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Nancy Pelosi Has a Point — Kind Of

Over the weekend, Speaker of the House Nancy Pelosi was asked, “What do you say to your members, when it does come to the House to vote on this, who are in real fear of losing their seats in November if they support you now?” Her response was:

Well first of all our members — every one of them — wants health care. I think everybody wants affordable health care for all Americans. They know that this will take courage. It took courage to pass Social Security. It took courage to pass Medicare. And many of the same forces that were at work decades ago are at work again against this bill. But the American people need it, why are we here? We’re not here just to self perpetuate our service in Congress. We’re here to do the job for the American people.

In this one instance, Ms. Pelosi has a point. Kind of.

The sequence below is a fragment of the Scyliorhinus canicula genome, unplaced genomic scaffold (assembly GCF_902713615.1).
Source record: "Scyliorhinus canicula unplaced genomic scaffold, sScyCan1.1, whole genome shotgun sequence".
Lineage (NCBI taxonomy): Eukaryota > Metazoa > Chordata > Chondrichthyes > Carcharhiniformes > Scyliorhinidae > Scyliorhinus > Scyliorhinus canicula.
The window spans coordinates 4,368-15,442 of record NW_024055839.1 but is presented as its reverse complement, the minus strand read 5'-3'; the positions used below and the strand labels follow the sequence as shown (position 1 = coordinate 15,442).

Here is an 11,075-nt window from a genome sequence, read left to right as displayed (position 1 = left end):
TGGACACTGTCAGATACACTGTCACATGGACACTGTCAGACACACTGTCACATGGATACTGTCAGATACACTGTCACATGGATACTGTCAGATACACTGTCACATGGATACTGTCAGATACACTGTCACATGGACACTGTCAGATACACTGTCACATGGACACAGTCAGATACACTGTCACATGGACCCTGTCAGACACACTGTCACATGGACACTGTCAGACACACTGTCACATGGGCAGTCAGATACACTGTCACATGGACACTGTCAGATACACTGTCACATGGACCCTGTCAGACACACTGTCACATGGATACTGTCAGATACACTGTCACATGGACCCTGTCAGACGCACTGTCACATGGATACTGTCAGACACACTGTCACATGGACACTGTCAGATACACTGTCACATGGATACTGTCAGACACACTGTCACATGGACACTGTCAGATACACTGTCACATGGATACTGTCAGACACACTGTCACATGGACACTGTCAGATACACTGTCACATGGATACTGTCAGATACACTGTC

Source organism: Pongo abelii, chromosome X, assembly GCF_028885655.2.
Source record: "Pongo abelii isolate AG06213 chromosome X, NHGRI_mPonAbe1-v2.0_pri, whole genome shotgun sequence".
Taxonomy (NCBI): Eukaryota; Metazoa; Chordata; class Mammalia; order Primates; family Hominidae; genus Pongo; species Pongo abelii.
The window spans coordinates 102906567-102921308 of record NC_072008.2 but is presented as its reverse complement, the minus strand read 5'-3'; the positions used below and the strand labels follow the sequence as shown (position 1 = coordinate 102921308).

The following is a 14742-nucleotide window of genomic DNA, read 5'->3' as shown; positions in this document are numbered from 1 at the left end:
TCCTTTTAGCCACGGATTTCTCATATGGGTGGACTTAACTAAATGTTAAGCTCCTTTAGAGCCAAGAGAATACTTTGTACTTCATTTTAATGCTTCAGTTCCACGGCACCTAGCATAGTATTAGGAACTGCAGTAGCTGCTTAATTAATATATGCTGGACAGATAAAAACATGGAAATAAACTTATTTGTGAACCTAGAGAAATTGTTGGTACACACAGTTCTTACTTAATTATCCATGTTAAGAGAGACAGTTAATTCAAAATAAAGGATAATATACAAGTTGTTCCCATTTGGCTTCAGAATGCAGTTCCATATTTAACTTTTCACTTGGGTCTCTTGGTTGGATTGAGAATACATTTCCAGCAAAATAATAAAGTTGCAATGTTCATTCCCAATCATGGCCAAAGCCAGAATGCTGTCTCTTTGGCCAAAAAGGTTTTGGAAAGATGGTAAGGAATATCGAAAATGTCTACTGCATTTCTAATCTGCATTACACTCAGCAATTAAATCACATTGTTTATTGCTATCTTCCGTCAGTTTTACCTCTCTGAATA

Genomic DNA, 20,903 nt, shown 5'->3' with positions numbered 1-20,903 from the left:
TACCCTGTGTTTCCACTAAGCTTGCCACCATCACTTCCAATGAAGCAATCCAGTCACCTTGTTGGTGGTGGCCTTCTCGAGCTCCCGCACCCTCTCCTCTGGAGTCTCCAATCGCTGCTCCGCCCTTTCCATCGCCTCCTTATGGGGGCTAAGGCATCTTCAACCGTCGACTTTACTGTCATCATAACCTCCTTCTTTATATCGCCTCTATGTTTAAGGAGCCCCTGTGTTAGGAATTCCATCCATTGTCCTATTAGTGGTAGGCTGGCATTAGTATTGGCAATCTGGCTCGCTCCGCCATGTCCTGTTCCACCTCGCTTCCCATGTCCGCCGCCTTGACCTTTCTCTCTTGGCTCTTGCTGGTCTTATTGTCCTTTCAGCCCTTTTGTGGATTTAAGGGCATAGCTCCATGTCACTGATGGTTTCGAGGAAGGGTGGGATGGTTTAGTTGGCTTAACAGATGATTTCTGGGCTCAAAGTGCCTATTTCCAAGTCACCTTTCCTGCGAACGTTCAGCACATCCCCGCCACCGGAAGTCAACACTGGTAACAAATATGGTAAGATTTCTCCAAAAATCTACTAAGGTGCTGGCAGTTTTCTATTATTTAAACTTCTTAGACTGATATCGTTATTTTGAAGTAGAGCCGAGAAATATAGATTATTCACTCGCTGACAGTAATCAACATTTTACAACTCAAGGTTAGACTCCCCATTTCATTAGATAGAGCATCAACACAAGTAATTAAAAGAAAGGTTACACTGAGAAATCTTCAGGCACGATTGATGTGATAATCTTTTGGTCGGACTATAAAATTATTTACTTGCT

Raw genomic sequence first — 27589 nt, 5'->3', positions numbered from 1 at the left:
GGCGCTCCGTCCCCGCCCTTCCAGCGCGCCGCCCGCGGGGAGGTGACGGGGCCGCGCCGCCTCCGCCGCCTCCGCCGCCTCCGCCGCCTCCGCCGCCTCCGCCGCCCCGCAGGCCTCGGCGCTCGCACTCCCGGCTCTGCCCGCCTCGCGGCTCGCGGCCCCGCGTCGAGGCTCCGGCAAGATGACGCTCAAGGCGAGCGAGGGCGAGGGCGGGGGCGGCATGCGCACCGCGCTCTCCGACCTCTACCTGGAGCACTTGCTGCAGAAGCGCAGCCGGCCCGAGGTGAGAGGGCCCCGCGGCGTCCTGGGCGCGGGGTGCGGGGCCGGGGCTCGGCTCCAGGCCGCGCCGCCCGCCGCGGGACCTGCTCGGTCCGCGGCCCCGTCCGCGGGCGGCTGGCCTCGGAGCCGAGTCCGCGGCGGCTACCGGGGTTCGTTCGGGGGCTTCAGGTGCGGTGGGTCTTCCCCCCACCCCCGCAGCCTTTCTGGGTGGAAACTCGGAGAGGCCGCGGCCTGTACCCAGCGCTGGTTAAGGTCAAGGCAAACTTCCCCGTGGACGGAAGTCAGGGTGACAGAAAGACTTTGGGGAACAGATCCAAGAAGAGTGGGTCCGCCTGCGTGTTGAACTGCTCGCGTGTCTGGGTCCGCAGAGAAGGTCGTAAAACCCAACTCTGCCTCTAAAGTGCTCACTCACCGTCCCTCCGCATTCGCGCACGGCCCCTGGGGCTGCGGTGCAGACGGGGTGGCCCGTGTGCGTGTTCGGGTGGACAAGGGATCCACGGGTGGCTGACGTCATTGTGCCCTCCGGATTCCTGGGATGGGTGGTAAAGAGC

The Speaker touched on one of the important debates in American political history, which is what the role of legislators is. Is it to reflect the views of their constituents, rather like a seismograph? Or, as Edmund Burke put it when speaking about constituents, “Their wishes ought to have great weight with him; their opinions high respect; their business unremitted attention.” But in the end, a legislator owes them something more: his “judgment.” He should not be guided by merely “local purposes” or “local prejudices.” Parliament, Burke insisted, was a “deliberative assembly.” (For an excellent discussion of this matter, see George Will’s book Restoration, and especially the chapter “From Bristol to Cobb County.”)